About Becky Fifield

Becky Fifield is a cultural heritage professional with 25 years experience in institutions large and small. She is currently Head of Collection Management for the Special Collections of the New York Public Library. An advocate for preventive conservation, Ms. Fifield is a Professional Associate of the American Institute for Conservation, Chair of the AIC Collection Care Network, and former Chair of Alliance for Response NYC. She is also a scholar of 18th century female unfree labor and dress. There's a bit of pun in the title The Still Room, delineating a quiet space brimming with the ingredients of memory, where consideration, analysis, and wordcraft can take place. Ms. Fifield’s interests include museum practice, dress history, historic preservation, transit, social and women’s history, food, current events, geneaology, roadtrips, and considerations on general sense of place. Becky and her husband, Dr. V, live in the Hudson Valley.

Transit Tuesday: New York Penn Station

New York Penn Station, thy name is Melancholy. More than one website chronicles the beauty lost that was Penn Station, so I’ll skip the details about McKim, Mead, and White, Jane Jacobs, and Madison Square Garden. But every time I … Continue reading

Museum Monday – The Empire Ranch Foundation, Sonoita, AZ

  My great uncle started a cattle ranch near Sonoita, Arizona in 1952. Sonoita isn’t a town with one traffic light; it’s a town with no traffic lights. It’s located at the crossroads of AZ Routes 82 and 83  in … Continue reading

Railroads: What’s Your Sign?

Cafe Witteveen (run by friend Jeremy W.) featured a website dedicated to the insignias of railroads long gone by. Honoring my Maryland roots, here’s a Baltimore & Ohio insignia from 1945: This reminded me of a job Walker Evans did in … Continue reading

Vaccination – for one, for everyone

The year is 2012. One of the greatest inventions to bolster human health – vaccinations – are a part of history. Scientists have spent over two hundred years creating vaccinations to prevent lethal and crippling diseases that threatened families, towns, … Continue reading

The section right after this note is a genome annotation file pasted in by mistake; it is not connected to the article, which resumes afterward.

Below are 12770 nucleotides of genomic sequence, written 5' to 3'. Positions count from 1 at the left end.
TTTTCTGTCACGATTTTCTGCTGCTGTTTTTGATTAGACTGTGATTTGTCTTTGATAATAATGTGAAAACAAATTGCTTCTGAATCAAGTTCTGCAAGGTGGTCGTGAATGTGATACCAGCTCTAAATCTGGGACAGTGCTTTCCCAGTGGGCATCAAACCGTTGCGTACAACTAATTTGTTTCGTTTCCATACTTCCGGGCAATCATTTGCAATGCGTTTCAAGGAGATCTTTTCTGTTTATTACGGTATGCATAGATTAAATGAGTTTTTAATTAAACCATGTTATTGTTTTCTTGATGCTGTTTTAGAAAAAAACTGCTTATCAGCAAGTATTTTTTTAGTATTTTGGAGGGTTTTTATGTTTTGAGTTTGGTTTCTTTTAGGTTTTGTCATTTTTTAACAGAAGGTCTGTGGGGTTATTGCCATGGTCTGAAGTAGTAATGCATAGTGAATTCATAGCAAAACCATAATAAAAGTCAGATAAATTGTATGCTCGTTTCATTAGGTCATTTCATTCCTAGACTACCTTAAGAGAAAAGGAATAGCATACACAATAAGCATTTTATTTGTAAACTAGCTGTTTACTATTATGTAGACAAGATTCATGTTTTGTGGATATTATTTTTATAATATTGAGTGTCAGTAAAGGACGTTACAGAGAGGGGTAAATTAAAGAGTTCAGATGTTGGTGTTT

Trainscribbling – Moving and Writing.

When I leave the city, it’s either on a plane or a train. On a plane, you have little sense of forward travel once you’ve reached cruising altitude. Everyone channels sardine-ism for a number of hours, and the landscape below … Continue reading

What’s on the Menu? at NYPL – Fun and Volunteerism for Foodies

For those of us into food history, the New York Public Library has a fondant of a project: online transcription of their menu collection. Repositories such as libraries and archives are trying to meet the demand for online access to … Continue reading

Transit Tuesday : Hurray for the Streetcars of Toronto

  During a short business trip to Toronto, I had the pleasure of getting around town on their streetcar system. Unlike American streetcar systems destroyed by the National City Lines/General Motors streetcar conspiracy, Toronto’s streetcar system is intact due to … Continue reading

It’s Here! The 1940 Census

In April of 1940, there were just over 132 million Americans. Today, after the obligatory 72 year wait to protect the privacy of the living, the National Archives and Records Administration will open the records that documented the basic details … Continue reading

Downton Abbey is Hot – Now for some real servants.

I fully expect Masterpiece Classic’s Downton Abbey to inspire the costume choices of many next Halloween (see my post on Downton Halloween costumes). Dr. V and I clung to the compelling story lines from above and below stairs every Sunday evening. … Continue reading